I've run tens of thousands of miles with trailers without brakes on them and of course many of those were with heavy loads and pulled with a 2wd toyota.

Brakes are always good and more brakes are always gooder but not having them on a light trailer isn't horrible.

I believe big in good wiring with soldered joints and good quality heatshrink over them, LED lights are a really smart idea and lastly I buy expensive tires for any trailer that I'm going more than a few miles with. Enjoy your trailer it looks like a nice one and unlike just about everything else a person buys they are worth as much years from now as they are today.

jkm 01-06-2013 12:48 PM

I learned that a little of the e-trac goes a looong way. I actually put too many sections of it on my trailer and never use some of it. I'm going to take the extra back off because it's difficult to set gas cans, etc on top of it.
I use the ATK bike shoes. I mounted each one to a seperate piece of plywood. Then I put thread inserts in the bed of the trailer. I attach the plywood / shoes to the bed of the trailer using a thumb bolt down thru the plywood and into the thread insert. This system permits me to easily remove the shoes and have a nice flat trailer floor for hauling other things when I need to.
Good luck. Sometimes it's hard to stop farkling a trailer......jkm

slobinski 01-06-2013 02:10 PM

Years ago I bought a ten foot utility trailer with a 3500 pound Hayes single axle, to use at work and elsewhere. Could not find one this size with electric brakes, so I eventually researched and discovered that Dexter brakes and hubs would fit it perfectly, and best of all were in stock locally. Did this mod one winter and it's worked fine ever since, and I'm still on the original brakes. I don't know if this would be cost-effective today, but it may be an option. I remember it being a fun project; possibly more so because the dealer assured me it would never work. :deal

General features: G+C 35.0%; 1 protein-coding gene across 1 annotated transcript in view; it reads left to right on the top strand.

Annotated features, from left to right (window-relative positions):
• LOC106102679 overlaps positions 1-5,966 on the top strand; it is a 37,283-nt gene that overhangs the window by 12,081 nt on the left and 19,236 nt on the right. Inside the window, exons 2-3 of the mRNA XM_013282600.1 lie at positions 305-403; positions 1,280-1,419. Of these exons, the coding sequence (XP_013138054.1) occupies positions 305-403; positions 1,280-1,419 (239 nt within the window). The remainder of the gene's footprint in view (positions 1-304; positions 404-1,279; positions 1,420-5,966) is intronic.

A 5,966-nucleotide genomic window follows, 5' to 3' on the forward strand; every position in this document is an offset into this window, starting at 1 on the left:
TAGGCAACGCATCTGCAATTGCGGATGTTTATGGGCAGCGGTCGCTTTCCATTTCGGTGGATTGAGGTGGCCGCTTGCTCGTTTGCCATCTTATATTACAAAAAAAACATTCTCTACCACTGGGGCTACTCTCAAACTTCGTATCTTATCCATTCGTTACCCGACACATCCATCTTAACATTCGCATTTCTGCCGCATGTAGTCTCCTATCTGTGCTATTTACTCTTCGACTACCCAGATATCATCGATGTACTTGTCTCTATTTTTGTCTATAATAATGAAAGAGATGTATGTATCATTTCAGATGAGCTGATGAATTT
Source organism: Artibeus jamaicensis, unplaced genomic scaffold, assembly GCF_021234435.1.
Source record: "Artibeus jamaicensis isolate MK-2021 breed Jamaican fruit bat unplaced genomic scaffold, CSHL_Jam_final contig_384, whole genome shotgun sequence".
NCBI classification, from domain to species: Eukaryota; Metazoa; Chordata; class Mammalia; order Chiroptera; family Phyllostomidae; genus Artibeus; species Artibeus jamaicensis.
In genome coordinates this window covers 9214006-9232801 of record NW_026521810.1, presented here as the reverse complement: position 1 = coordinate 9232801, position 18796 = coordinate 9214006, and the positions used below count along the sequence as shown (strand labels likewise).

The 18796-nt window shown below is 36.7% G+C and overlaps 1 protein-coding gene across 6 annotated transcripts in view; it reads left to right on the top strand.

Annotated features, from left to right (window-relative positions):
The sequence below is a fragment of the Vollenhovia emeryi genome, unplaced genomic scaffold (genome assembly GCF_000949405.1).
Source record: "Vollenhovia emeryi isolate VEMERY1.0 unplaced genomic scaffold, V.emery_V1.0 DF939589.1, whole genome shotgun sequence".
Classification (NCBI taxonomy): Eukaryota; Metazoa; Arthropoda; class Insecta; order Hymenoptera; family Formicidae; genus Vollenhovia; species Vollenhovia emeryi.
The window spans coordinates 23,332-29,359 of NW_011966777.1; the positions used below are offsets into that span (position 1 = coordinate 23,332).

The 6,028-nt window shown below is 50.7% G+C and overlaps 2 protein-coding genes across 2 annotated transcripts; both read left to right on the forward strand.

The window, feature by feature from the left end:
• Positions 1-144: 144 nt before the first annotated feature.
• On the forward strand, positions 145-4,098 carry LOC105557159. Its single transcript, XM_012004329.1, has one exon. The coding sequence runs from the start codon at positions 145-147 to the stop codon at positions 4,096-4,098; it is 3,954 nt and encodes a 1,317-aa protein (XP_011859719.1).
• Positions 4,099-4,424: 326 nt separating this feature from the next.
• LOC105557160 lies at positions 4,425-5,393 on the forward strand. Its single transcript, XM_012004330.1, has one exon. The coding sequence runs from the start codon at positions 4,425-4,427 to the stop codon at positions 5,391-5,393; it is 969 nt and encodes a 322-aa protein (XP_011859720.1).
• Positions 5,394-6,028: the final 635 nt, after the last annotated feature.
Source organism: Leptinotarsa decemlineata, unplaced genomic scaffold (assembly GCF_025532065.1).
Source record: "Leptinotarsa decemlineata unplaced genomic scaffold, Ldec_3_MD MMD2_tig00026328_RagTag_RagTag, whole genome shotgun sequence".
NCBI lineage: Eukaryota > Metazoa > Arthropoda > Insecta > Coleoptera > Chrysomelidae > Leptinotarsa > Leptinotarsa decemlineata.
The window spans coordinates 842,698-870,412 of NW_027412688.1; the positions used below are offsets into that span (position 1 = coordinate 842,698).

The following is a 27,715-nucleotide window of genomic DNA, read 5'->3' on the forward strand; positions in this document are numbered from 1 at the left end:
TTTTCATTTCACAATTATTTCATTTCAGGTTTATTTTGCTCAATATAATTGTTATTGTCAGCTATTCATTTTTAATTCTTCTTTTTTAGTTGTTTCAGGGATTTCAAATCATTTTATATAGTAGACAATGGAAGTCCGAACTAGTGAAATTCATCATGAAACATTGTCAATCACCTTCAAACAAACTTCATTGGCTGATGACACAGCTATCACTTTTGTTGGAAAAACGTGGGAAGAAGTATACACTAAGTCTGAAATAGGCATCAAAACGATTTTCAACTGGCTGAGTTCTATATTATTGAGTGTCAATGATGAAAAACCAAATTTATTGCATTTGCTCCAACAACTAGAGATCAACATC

Stumpalump 01-06-2013 07:59 PM

Unless your hauling 3 Harley's then you don't need breaks. They will lock up too easy. If you do it, a good controller should be considered.

troidus 01-06-2013 08:09 PM

I went with a surge coupler and disc brakes on my 5x10. That way the brakes always work no matter what's being used to pull it and they work in reverse. Should the trailer come loose when going up a steep hill, the safety wire will trip the brakes and they won't unlock themselves when the trailer tries to roll back downhill. The disadvantage to surge brakes is not being able to tap the trailer brakes alone to line things back up if things get a bit squirrelly. A huge advantage is that the trailer brakes will never lock up under normal use no matter how it's loaded.

troidus 01-06-2013 08:12 PM


Originally Posted by jrsride2002 (Post 20405582)
... and may through on some side signals also while I am at it.

Do you mean side markers, or turn signals? U.S. vehicles aren't equipped with separate brake and turn signal circuits for trailers. For my tow vehicle, I got a European 13-pin harness. (Some day I'll actually install it.)

kiwi_outdoors 01-06-2013 08:15 PM

7x14 is a big trailer
maybe not with bikes - but if you ever start hauling other stuff, such as wet garden refuse, it gets heavy quickly, and you can find yourself towing too much mass.

and stay in the allotted lanes for towing, it will stop your speed from getting too excessive